The Canadians at Passchendaele
The Third Battle of Ypres which would become better known as Passchendeale would start on the 31st July 1917.
Throughout the month of August, German counter attacks had limited the success expected by the British General Sir Douglas Haig. A swift change in Army commanders (Plumer replacing Gough) helps somewhat and throughout the following months of September and October, British and Australian troops made a series of gains using short sharp attacks known as bite and hold. However their main objective the Passchendaele Ridge, which constituted the only real high ground in the region, had still not been taken.
The weather affected the assaults with a dry spell creating a dusty battlefield which was churned up by artillery and then transformed into a veritable quagmire by the onset of rain. Troops and materials sunk into the gluttonous mud which would swallow them whole and the battlefield resembled a lunar landscape.
Third Ypres had caused a hundred thousand Allied casualties and Haig had still not achieved his ultimate objective. He was aware that these lives would have been lost in vain if Passchendaele was not taken. It is at this point that he calls on the Canadians not only to replenish his forces but to capture what remained of the town of Passchendaele and deliver victory which would effectively save his job.
Canadian commanding officer General Arthur Currie, having fought in the Ypres Salient before, knew that the task ahead of them was virtually impossible to achieve without further substantial loses. He predicted that it could be achieved but would cost 16,000 Canadian casualties. In accepting the task, Currie forced a number of concessions from Haig. These concessions included a two week respite in which the swampy battlefield could be prepared for the coming attack, no attack on Passchendaele until Currie himself was happy that his men were well enough prepared. More artillery should be brought up and used to soften the German defences and that once the battle was over his men would be allowed to leave the area and not get embroiled in defending the taken objective. Such was his hatred for General Gough, he insisted that the Canadians would only fight if they were under the command of Plumer and the 2nd Army. To all of this Haig agreed.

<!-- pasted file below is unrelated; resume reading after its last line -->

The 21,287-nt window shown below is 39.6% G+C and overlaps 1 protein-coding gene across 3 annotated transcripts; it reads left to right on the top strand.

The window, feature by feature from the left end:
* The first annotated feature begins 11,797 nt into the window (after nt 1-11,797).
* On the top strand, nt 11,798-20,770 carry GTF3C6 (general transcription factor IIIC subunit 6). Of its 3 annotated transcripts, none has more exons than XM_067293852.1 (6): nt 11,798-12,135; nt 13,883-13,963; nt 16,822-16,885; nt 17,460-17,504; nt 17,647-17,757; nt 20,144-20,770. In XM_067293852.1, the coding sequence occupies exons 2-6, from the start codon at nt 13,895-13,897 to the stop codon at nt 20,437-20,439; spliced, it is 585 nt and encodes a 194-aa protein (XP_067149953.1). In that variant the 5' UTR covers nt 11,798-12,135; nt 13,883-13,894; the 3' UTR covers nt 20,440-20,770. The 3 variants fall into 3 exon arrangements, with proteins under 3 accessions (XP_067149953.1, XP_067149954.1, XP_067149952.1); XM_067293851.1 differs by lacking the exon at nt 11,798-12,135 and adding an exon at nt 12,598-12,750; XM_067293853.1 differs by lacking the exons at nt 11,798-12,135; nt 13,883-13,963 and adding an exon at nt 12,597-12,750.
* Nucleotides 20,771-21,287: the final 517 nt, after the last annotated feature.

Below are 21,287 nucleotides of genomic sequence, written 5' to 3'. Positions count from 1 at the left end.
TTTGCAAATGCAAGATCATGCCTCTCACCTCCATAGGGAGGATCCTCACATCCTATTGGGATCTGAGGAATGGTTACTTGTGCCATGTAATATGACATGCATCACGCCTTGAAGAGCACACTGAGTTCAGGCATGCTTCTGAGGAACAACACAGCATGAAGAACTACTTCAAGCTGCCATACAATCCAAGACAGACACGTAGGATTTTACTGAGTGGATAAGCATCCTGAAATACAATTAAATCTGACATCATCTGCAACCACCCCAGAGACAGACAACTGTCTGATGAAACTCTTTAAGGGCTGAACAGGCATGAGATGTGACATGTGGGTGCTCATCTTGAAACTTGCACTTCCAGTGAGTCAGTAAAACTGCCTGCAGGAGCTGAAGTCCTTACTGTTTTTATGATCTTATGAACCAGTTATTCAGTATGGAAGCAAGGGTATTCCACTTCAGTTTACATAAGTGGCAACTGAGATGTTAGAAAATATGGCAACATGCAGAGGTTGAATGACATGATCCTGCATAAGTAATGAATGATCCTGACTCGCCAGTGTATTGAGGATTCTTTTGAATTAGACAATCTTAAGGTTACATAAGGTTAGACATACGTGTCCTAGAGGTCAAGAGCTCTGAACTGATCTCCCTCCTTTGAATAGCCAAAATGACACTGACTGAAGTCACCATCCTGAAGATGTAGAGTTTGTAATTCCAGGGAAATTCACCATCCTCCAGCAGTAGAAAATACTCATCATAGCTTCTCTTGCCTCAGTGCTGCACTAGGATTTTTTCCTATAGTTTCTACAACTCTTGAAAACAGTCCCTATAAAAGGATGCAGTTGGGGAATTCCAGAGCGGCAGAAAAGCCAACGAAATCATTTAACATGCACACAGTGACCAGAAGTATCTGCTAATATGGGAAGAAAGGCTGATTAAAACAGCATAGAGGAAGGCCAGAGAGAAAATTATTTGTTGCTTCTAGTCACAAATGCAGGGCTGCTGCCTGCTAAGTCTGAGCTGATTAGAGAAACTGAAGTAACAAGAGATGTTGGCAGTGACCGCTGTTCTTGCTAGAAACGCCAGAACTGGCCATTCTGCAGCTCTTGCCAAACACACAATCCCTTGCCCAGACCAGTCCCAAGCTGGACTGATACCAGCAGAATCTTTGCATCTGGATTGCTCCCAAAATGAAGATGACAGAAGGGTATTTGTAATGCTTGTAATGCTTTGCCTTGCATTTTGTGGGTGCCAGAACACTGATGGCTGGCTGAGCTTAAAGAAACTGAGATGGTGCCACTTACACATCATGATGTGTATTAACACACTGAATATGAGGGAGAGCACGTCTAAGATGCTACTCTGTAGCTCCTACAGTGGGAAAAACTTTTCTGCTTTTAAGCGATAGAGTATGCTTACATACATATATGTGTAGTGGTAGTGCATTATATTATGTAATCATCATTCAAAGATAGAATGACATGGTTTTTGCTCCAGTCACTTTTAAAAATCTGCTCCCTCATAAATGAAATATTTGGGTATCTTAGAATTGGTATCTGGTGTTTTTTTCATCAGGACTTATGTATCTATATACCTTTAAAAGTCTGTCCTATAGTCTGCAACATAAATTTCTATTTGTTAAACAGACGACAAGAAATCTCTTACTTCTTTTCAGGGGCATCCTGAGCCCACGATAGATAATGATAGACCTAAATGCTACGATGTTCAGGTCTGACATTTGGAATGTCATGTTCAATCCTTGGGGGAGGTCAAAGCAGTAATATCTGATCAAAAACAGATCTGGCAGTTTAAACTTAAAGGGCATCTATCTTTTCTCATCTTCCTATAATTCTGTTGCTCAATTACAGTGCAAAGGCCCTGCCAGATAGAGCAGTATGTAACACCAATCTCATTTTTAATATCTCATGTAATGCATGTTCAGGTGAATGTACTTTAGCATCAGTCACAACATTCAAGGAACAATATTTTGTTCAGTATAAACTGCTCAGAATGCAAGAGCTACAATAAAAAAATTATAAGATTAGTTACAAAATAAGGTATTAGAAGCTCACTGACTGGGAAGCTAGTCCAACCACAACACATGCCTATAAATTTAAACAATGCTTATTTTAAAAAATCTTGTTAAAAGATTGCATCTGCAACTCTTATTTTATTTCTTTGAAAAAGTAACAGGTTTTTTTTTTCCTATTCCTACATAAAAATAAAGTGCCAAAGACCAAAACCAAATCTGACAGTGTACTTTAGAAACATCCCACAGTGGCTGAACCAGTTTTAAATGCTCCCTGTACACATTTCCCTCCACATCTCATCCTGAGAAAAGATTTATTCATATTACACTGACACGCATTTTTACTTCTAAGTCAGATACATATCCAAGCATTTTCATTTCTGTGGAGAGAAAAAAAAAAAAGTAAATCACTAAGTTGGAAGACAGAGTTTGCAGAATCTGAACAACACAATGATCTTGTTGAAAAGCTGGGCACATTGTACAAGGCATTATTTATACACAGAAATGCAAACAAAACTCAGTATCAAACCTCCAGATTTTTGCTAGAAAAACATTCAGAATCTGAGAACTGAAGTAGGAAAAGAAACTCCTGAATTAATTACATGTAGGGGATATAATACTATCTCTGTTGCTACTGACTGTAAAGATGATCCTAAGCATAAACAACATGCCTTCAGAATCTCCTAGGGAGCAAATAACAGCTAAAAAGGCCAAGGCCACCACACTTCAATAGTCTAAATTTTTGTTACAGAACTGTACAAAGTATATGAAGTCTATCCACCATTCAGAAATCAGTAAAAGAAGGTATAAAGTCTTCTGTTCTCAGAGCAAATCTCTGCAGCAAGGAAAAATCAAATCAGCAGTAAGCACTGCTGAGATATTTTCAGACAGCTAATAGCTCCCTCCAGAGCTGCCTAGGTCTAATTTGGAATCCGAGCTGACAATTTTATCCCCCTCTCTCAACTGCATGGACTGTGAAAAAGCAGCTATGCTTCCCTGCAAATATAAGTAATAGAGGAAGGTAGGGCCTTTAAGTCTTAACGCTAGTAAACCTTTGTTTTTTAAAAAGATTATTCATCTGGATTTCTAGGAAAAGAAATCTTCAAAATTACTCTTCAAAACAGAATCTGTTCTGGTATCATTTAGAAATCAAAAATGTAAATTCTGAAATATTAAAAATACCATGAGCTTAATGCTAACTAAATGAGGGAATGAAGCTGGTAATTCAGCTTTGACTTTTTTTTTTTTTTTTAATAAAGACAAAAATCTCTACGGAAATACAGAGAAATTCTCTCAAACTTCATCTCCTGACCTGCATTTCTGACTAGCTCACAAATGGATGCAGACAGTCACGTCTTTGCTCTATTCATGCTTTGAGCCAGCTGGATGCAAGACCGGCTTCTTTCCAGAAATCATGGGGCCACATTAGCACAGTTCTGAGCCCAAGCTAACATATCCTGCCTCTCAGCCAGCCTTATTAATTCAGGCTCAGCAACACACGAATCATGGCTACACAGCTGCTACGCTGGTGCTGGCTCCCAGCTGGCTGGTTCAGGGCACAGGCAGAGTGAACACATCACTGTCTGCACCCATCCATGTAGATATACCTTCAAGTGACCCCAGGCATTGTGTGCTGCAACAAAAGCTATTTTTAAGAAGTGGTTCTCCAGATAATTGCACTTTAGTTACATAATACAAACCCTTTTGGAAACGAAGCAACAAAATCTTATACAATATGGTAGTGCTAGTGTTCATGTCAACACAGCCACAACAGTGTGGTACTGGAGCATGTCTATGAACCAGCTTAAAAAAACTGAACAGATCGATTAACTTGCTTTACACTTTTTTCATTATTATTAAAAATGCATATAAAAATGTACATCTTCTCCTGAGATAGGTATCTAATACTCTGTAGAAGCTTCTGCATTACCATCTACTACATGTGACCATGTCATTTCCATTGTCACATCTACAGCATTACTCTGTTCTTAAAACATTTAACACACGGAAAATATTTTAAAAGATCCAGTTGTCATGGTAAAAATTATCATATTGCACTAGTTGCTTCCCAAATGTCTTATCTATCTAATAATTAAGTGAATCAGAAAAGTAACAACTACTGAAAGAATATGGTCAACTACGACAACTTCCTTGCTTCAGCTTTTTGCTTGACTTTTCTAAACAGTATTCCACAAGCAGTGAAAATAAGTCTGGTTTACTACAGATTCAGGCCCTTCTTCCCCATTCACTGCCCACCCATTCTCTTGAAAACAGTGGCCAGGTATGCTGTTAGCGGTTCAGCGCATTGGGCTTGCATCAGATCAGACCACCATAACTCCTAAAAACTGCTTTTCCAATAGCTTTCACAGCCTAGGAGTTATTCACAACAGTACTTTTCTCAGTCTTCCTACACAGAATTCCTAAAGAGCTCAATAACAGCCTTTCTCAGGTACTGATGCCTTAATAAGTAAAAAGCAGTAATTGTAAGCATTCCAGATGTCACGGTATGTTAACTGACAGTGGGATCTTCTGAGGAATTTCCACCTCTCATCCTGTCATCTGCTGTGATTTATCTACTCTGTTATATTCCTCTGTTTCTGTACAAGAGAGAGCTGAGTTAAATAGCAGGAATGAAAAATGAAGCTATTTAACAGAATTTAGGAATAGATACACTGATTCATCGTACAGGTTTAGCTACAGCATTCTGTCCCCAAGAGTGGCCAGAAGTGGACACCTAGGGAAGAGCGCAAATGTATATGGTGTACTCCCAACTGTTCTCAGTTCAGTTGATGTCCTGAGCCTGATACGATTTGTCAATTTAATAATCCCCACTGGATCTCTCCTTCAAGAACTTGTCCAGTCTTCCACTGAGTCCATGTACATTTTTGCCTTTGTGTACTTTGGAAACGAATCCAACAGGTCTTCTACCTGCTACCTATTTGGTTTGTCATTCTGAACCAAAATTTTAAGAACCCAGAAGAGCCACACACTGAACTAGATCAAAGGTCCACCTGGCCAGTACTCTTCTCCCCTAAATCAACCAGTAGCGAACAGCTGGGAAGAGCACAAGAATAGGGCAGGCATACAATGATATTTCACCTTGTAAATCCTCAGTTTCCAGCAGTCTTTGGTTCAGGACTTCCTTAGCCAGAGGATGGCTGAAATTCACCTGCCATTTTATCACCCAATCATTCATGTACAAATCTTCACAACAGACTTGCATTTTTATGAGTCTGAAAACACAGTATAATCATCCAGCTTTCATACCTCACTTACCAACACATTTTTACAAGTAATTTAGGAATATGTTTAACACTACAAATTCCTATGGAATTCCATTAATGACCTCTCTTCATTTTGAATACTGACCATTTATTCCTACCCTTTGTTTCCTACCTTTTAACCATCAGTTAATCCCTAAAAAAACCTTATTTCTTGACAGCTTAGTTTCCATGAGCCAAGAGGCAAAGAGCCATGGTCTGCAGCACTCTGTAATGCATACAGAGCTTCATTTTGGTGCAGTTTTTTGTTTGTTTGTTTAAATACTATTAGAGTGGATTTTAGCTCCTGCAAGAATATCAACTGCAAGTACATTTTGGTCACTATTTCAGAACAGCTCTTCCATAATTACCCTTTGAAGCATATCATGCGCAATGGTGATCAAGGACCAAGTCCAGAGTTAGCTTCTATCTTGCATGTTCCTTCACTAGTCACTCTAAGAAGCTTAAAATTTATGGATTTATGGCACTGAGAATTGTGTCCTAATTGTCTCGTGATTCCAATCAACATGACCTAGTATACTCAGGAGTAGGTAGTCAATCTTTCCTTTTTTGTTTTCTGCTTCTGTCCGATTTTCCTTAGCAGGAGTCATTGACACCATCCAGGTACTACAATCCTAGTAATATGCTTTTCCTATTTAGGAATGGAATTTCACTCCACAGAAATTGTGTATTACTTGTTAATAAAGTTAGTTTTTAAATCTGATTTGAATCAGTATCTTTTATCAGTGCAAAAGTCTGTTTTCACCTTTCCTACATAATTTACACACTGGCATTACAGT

On the 26th October 05:40, Canadian heavy machine guns opened fire and two minutes later the Canadian artillery batteries opened fire. It is reported that this huge barrage could be heard in London. From their frontline trenches and dugouts 20,000 Canadian soldiers of the 3rd and 4th Divisions began the first Canadian assault moving behind a creeping barrage in a fine mist that soon turned to rain.
After three days of fighting which resulted in 2,500 casualties, only one kilometere of ground had been gained. The Canadians launched a second attack on the 30th October achieving and suffering the same fate, only this time the gain and subsequent losses happened in a single day.
Despite this, the Canadians tenaciously pushed on bringing the 1st and 2nd Divisions into action on the 6th November. Troops fought in appalling conditions and often waste deep in water but when the final assault was launched on the 10th November Passchendaele fell along with the rest of the high ground that overlooked Ypres in the distance and the Canadians had achieved the impossible and the taking of the town marked the end of the Battle of Passchendaele.
This battle was probably one of the wars most futile. It was fought in the most appalling of conditions. At the end of the battle Haig’s Chief of Staff Lt General Sir Launcelot Kiggell visited the battlefield. Upon looking over it he sat on the running board of his car and wept saying: “How could we send men to fight in this”.
The casualties were horrendous. The British had suffered losses of 260,000 men. Among them 16,000 Canadians as predicted by their commander General Arthur Currie. There had been no significant gains apart from the wearing down of the German forces. This was a battle that demonstrates the shear horrors of the First World War and should not be forgotten.
Lest we Forget.